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'The Hessian Prisoner'
Page Count
Word Count
Fortnightly Review
Auckland Star
Telegraph (Brisbane)
Publication Year
Document Types
Original Manuscript (mss)
War, Youth

London: William Jackson Ltd., 1930 (No. 2 of the Furnival Books).
Foreword by Edward Garnett (pp. 7-10, attached). Drawing by John Austen.

In The Vanished World (p. 95) Bates writes of a German prisoner-of-war who assisted a local farmer in 1916; 'I taught him a few rudimentary words of English. Perhaps it isn't altogether odd that I should remember Johann with such clarity and some affection, since I have over and over again been convinced that this young fair pawn, one of millions moved remorselessly hither and thither in a bloody game of chess, sowed in my mind the first of my doubts on war's futilities. We all grew very fond of Johann and he of us.'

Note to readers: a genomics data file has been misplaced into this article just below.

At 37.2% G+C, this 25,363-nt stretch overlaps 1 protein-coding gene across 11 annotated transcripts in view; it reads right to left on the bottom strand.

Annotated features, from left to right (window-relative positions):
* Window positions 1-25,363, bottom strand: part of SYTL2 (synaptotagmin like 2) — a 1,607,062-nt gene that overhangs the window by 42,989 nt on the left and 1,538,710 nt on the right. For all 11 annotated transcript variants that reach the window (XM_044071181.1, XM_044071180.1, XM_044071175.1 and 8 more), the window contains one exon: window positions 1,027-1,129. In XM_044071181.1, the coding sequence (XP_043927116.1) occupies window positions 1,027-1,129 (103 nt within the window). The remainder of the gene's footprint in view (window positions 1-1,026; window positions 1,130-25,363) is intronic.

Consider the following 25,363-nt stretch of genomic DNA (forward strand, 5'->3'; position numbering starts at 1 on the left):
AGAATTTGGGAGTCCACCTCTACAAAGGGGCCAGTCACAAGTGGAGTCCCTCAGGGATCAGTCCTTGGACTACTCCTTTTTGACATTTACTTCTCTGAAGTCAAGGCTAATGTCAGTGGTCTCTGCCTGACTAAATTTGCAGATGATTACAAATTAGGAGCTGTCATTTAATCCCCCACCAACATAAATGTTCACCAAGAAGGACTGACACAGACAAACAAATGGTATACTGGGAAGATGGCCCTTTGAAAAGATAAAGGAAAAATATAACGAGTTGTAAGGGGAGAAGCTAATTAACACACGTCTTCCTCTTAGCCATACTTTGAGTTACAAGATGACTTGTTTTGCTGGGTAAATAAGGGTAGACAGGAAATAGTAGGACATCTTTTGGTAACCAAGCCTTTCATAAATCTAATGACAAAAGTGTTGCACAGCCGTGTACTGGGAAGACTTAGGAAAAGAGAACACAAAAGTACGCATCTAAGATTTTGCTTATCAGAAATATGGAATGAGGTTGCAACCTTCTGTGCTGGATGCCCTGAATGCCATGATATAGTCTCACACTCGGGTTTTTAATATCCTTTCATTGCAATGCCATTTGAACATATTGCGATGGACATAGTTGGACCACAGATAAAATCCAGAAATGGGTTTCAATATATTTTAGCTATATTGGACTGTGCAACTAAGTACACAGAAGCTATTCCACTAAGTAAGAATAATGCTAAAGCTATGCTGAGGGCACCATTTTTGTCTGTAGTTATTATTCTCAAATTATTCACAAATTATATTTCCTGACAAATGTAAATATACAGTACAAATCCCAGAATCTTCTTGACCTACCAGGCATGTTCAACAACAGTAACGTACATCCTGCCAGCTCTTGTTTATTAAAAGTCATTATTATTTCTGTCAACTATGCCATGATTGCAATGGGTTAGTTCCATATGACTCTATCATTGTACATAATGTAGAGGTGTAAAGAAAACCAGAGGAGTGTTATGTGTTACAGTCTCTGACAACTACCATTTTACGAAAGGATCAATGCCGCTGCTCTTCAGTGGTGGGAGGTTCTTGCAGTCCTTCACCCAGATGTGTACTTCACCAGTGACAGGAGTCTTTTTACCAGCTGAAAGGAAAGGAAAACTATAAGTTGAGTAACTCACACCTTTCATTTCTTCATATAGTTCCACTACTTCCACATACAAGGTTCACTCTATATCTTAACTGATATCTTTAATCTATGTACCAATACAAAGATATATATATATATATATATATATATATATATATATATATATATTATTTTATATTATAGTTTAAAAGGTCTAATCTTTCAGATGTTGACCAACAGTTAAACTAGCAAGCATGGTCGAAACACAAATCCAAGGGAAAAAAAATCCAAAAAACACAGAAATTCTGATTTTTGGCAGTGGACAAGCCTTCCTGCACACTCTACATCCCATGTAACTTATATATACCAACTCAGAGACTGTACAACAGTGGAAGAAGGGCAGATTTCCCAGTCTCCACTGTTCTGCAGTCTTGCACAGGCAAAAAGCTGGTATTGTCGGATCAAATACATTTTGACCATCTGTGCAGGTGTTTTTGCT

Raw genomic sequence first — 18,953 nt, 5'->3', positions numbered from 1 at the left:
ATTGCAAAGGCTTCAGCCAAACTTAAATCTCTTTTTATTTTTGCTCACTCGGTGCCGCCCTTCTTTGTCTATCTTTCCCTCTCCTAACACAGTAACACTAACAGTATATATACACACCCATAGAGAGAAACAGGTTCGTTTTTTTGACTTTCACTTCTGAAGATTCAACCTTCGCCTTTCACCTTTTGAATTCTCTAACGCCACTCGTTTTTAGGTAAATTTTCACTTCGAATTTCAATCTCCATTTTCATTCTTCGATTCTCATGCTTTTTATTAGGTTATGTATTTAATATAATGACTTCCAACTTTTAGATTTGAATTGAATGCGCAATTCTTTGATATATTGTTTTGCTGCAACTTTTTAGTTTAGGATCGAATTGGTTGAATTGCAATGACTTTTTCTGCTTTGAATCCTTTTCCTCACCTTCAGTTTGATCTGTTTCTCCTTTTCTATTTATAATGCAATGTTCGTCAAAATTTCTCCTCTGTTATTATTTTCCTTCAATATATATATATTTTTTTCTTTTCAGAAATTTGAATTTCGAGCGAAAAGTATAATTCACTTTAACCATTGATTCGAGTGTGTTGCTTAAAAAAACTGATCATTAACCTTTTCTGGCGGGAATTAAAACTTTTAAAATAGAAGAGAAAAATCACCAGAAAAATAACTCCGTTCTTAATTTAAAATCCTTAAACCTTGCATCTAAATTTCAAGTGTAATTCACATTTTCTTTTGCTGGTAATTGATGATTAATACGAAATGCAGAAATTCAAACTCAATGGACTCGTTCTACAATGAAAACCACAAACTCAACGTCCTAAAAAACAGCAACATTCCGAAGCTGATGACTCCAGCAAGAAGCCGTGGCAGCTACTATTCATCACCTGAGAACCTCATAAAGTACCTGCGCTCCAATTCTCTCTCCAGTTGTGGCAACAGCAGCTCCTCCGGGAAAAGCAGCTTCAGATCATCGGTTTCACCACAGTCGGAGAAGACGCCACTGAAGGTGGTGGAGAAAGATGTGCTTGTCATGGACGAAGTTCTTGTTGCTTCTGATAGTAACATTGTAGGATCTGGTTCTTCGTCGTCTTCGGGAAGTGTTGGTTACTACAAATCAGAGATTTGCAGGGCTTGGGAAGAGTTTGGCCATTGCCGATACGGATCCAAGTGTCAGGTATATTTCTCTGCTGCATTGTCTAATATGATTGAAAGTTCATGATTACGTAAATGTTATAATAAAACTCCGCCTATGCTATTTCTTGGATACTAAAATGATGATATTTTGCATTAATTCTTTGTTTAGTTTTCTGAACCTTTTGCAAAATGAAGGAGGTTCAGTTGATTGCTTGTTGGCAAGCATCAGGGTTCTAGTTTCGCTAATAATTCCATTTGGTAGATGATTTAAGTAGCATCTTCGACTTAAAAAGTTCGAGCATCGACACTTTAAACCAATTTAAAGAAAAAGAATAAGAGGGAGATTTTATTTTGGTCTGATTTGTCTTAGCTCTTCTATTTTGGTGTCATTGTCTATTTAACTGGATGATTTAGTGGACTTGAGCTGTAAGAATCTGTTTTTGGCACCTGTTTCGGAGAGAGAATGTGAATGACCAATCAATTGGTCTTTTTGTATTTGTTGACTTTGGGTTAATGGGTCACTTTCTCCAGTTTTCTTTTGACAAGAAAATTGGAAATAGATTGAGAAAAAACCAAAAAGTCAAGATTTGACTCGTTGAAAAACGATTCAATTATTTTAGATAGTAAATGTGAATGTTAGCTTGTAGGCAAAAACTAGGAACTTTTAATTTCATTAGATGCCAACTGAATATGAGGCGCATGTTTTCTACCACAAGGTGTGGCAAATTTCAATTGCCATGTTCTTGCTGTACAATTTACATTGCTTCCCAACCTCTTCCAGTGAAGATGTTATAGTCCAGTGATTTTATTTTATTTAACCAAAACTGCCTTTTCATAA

Johann in this story is a lively, humorous, and strong young man who misses his mother and homeland, quickly melts the distrust of his aged English 'masters,' and becomes loved by them as a son.

A holograph manuscript is held in the collection of the Cushing Memorial Library, Texas A&M University, USA (https://catalog.library.tamu.e...).


  • Times Literary Supplement (March 27, 1930, p. 268, Orlo Williams, attached).

In The Black Boxer Tales (1932), Thirty Tales (1934), The Bride Comes to Evensford and Other Tales (1949). Reprinted in Fortnightly Review (March 1931), The Furnival Book of Short Stories (1932).

An abridged version with the title 'The Prisoner' was reprinted in the Telegraph (Brisbane, June 7, 1934, p. 15), The Auckland Star (September 4, 1934, p. 15).


The below reviews and articles are available in PDF format.